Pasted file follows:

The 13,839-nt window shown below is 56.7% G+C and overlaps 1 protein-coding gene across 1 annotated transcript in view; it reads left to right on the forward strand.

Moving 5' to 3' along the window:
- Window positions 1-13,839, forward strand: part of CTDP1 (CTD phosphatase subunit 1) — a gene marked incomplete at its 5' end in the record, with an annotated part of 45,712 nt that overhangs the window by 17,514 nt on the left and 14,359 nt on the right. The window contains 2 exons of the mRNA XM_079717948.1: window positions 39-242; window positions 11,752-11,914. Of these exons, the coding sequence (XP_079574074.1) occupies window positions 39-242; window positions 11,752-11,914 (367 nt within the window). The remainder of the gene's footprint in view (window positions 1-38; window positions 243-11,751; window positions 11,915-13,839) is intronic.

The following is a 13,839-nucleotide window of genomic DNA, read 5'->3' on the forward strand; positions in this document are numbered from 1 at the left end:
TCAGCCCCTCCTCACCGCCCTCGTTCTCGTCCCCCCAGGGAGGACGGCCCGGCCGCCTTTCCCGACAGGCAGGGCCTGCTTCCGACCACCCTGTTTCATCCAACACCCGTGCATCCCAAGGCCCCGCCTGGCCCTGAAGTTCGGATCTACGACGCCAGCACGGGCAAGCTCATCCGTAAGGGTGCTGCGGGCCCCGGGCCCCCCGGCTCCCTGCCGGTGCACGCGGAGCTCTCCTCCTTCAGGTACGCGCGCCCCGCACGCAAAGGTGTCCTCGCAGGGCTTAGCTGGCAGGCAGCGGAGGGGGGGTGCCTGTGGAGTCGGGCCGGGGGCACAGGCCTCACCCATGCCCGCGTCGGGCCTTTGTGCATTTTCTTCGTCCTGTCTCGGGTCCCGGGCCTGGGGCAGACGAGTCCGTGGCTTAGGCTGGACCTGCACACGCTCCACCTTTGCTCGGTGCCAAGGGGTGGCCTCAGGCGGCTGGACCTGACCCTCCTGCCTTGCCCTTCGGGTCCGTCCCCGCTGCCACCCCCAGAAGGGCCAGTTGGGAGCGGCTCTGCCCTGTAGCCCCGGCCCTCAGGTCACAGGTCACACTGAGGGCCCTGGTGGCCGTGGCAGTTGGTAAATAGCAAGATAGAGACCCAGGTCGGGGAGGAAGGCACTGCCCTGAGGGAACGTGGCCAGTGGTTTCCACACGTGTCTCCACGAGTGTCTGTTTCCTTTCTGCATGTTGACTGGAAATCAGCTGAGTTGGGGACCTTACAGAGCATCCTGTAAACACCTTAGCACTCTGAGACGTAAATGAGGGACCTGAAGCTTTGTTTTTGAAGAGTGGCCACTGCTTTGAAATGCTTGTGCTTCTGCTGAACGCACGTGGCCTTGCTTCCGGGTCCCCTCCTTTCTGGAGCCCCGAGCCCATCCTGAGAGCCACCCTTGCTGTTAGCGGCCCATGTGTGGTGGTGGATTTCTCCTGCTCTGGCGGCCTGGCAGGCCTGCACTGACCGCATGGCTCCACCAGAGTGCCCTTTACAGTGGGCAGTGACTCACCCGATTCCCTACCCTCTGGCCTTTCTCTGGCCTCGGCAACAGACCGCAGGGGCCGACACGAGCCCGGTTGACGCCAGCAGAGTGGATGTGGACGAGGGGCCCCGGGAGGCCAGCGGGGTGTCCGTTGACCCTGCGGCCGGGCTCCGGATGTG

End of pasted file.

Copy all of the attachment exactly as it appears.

The 13,839-nt window shown below is 56.7% G+C and overlaps 1 protein-coding gene across 1 annotated transcript in view; it reads left to right on the forward strand.

Moving 5' to 3' along the window:
- Window positions 1-13,839, forward strand: part of CTDP1 (CTD phosphatase subunit 1) — a gene marked incomplete at its 5' end in the record, with an annotated part of 45,712 nt that overhangs the window by 17,514 nt on the left and 14,359 nt on the right. The window contains 2 exons of the mRNA XM_079717948.1: window positions 39-242; window positions 11,752-11,914. Of these exons, the coding sequence (XP_079574074.1) occupies window positions 39-242; window positions 11,752-11,914 (367 nt within the window). The remainder of the gene's footprint in view (window positions 1-38; window positions 243-11,751; window positions 11,915-13,839) is intronic.

The following is a 13,839-nucleotide window of genomic DNA, read 5'->3' on the forward strand; positions in this document are numbered from 1 at the left end:
TCAGCCCCTCCTCACCGCCCTCGTTCTCGTCCCCCCAGGGAGGACGGCCCGGCCGCCTTTCCCGACAGGCAGGGCCTGCTTCCGACCACCCTGTTTCATCCAACACCCGTGCATCCCAAGGCCCCGCCTGGCCCTGAAGTTCGGATCTACGACGCCAGCACGGGCAAGCTCATCCGTAAGGGTGCTGCGGGCCCCGGGCCCCCCGGCTCCCTGCCGGTGCACGCGGAGCTCTCCTCCTTCAGGTACGCGCGCCCCGCACGCAAAGGTGTCCTCGCAGGGCTTAGCTGGCAGGCAGCGGAGGGGGGGTGCCTGTGGAGTCGGGCCGGGGGCACAGGCCTCACCCATGCCCGCGTCGGGCCTTTGTGCATTTTCTTCGTCCTGTCTCGGGTCCCGGGCCTGGGGCAGACGAGTCCGTGGCTTAGGCTGGACCTGCACACGCTCCACCTTTGCTCGGTGCCAAGGGGTGGCCTCAGGCGGCTGGACCTGACCCTCCTGCCTTGCCCTTCGGGTCCGTCCCCGCTGCCACCCCCAGAAGGGCCAGTTGGGAGCGGCTCTGCCCTGTAGCCCCGGCCCTCAGGTCACAGGTCACACTGAGGGCCCTGGTGGCCGTGGCAGTTGGTAAATAGCAAGATAGAGACCCAGGTCGGGGAGGAAGGCACTGCCCTGAGGGAACGTGGCCAGTGGTTTCCACACGTGTCTCCACGAGTGTCTGTTTCCTTTCTGCATGTTGACTGGAAATCAGCTGAGTTGGGGACCTTACAGAGCATCCTGTAAACACCTTAGCACTCTGAGACGTAAATGAGGGACCTGAAGCTTTGTTTTTGAAGAGTGGCCACTGCTTTGAAATGCTTGTGCTTCTGCTGAACGCACGTGGCCTTGCTTCCGGGTCCCCTCCTTTCTGGAGCCCCGAGCCCATCCTGAGAGCCACCCTTGCTGTTAGCGGCCCATGTGTGGTGGTGGATTTCTCCTGCTCTGGCGGCCTGGCAGGCCTGCACTGACCGCATGGCTCCACCAGAGTGCCCTTTACAGTGGGCAGTGACTCACCCGATTCCCTACCCTCTGGCCTTTCTCTGGCCTCGGCAACAGACCGCAGGGGCCGACACGAGCCCGGTTGACGCCAGCAGAGTGGATGTGGACGAGGGGCCCCGGGAGGCCAGCGGGGTGTCCGTTGACCCTGCGGCCGGGCTCCGGATGTG